The president's attorneys may be relieved, but experts caution there's little reason for the president to take comfort.
Can President Trump breathe easy? The Washington Post reported Tuesday night that Trump is a subject of Special Counsel Robert Mueller’s investigation into Russian interference in the 2016 election, but not a target of the investigation.
There’s something there for both sides—Trump supporters can argue that the president isn’t a target, and his critics can point out that the president remains under investigation. Trump is not in the clear, but neither are criminal charges necessarily imminent. Trump might never become a target of the investigation, or he could change from subject to target at any time.
“It's not comforting to be a ‘subject’ of an investigation. Most white-collar criminal defendants started out as subjects of a grand jury investigation,” said Bruce Green, a former federal prosecutor and a law professor at Fordham. “Calling President Trump a ‘subject’ rather than a mere ‘witness’ generally means that his conduct is still being investigated, he is still suspected of having acted criminally, but no conclusion has yet been reached that he is guilty beyond a reasonable doubt.”
A subject of an investigation is usually not named a target until charges are imminent. The fact that Trump remains the subject of a criminal investigation, months after witnesses have been interviewed, documents turned over, and charges filed, could mean that Mueller thinks he’s guilty, even if he cannot yet prove it. Or it could mean that Mueller thinks Trump is innocent, and all he needs is to do is interview him to make sure.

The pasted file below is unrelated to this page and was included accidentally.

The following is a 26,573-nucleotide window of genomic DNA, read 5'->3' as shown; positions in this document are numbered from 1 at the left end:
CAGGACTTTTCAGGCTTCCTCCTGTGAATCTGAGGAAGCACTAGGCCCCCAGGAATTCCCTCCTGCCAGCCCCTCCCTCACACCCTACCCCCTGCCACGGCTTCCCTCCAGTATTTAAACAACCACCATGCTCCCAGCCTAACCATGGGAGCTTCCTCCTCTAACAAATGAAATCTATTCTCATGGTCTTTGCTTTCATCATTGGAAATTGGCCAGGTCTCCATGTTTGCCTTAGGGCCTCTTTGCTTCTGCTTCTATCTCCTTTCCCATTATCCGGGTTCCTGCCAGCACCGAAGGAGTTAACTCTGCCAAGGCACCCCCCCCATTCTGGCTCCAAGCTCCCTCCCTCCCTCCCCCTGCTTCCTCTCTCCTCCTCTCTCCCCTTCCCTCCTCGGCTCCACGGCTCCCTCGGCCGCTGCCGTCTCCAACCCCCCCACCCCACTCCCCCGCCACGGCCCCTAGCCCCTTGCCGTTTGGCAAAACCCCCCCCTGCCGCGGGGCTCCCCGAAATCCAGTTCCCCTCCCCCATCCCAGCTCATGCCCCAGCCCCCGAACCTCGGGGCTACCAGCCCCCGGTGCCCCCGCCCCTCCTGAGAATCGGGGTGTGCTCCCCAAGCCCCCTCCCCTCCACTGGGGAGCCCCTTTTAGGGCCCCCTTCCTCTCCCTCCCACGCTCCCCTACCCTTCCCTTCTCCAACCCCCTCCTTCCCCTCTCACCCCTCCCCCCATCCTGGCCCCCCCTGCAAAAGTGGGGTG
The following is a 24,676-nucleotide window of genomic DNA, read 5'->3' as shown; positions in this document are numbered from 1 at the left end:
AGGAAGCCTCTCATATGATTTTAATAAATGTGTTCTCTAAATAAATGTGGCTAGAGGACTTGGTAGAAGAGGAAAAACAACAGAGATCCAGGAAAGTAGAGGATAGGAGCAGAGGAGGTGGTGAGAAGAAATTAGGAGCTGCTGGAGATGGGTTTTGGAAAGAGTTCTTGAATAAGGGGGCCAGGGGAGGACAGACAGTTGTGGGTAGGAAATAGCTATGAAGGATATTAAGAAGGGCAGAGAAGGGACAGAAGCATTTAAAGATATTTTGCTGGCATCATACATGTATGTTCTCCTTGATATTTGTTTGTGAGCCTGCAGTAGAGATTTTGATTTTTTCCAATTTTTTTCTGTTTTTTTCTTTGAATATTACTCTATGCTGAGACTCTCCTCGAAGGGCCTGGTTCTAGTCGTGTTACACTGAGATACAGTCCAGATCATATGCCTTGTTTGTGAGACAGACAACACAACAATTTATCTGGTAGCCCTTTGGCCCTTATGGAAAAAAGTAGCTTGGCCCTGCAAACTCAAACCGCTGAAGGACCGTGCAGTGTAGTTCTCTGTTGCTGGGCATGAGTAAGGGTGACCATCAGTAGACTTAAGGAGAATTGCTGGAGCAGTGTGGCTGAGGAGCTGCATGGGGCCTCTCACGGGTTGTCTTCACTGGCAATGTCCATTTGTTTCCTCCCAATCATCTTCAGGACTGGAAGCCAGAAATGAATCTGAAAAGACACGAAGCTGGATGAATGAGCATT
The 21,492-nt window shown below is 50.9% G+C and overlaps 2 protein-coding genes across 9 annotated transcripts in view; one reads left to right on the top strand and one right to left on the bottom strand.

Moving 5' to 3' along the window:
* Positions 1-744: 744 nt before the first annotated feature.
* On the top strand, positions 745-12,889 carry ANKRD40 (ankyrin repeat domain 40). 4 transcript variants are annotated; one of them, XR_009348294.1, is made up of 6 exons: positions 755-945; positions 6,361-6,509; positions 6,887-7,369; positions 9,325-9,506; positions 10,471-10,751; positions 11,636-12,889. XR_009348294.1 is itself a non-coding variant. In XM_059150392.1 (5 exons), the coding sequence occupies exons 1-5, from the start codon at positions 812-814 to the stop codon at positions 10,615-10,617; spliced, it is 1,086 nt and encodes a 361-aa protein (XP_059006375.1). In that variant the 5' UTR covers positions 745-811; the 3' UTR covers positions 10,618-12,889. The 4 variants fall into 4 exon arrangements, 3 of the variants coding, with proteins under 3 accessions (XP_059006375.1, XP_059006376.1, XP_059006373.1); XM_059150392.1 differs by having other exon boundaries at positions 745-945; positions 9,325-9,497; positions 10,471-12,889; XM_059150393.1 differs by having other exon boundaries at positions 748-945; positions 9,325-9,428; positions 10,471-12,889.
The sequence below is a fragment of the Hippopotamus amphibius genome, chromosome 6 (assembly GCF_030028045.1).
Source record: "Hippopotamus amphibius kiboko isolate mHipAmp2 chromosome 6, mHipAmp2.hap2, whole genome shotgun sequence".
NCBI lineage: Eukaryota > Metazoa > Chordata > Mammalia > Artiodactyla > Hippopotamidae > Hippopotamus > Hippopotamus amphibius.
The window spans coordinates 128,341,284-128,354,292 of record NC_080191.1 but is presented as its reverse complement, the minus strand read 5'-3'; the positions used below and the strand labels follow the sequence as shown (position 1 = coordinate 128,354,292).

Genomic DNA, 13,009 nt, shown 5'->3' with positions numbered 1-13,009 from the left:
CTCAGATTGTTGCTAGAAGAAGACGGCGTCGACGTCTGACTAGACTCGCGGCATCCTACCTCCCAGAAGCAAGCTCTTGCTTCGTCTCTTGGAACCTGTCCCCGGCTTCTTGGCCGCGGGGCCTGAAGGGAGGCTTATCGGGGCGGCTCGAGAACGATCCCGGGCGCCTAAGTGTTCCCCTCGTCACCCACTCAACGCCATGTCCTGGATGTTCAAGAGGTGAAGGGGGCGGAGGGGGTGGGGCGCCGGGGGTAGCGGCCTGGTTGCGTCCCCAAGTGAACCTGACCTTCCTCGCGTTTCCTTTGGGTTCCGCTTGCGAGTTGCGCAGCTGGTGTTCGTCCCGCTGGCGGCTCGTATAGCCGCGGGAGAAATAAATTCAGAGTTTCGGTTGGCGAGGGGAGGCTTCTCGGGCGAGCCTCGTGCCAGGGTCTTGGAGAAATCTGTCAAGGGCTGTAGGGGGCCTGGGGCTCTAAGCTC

"It isn't news that the president is a subject, but it is news that the president is stilla subject, that the president is still under criminal investigation," said John Barrett, a former associate special counsel in the Iran-Contra affair and a law professor at St. John’s. "It's a fair guess that this is a live question, and some kind of direct examination is required to move him up, move him down, move him sideways, and continue to assess."
There’s one other wrinkle here, however. The Justice Department’s current position is that a sitting president cannot be indicted. If Mueller is following Justice Department regulations—and there’s no reason to believe he isn’t—Trump might never move from subject to target, no matter how much evidence of his apparent guilt Mueller obtains.
“Because of the unique position of the president, I could imagine a subject determination by a prosecutor being connected to the legal position that the Justice Department has taken that a president could not be indicted,” said Barrett. "Someone who is not the president who is up to their neck in criminality might be a target. If that's the case here and Mueller believes the president can't be prosecuted, that might be another reason to label him a subject rather than a target."
Far more likely than an indictment is a detailed assessment by Mueller of Trump’s role in whatever the special counsel investigation uncovers. The Postreports that “Mueller’s investigators have indicated to the president’s legal team that they are considering writing reports on their findings in stages—with the first report focused on the obstruction issue.” Deputy Attorney General Rod Rosenstein would decide whether to make such reports public, Congress could decide whether or not what is in the reports merits impeachment.
The president is neither out of the woods in the Russia investigation, nor is he likely to face criminal charges any time soon, if ever. But for the president’s attorneys, who have reportedly been trying to prevent their client from firing the special counsel, the headlines that identify Trump as not currently a target of a criminal investigation may provide some comfort.